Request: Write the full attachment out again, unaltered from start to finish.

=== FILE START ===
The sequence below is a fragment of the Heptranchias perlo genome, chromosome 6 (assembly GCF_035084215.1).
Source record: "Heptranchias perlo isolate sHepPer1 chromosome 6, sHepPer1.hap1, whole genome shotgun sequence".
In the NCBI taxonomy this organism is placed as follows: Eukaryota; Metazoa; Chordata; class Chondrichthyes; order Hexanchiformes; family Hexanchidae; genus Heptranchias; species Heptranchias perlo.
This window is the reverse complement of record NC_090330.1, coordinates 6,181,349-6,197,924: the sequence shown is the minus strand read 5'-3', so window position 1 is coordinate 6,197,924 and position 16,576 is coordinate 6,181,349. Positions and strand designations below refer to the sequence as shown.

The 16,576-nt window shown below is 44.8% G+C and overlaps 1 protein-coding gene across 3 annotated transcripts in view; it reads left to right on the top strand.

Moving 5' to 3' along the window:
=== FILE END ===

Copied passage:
The sequence below is a fragment of the Heptranchias perlo genome, chromosome 6 (assembly GCF_035084215.1).
Source record: "Heptranchias perlo isolate sHepPer1 chromosome 6, sHepPer1.hap1, whole genome shotgun sequence".
In the NCBI taxonomy this organism is placed as follows: Eukaryota; Metazoa; Chordata; class Chondrichthyes; order Hexanchiformes; family Hexanchidae; genus Heptranchias; species Heptranchias perlo.
This window is the reverse complement of record NC_090330.1, coordinates 6,181,349-6,197,924: the sequence shown is the minus strand read 5'-3', so window position 1 is coordinate 6,197,924 and position 16,576 is coordinate 6,181,349. Positions and strand designations below refer to the sequence as shown.

The 16,576-nt window shown below is 44.8% G+C and overlaps 1 protein-coding gene across 3 annotated transcripts in view; it reads left to right on the top strand.

Moving 5' to 3' along the window: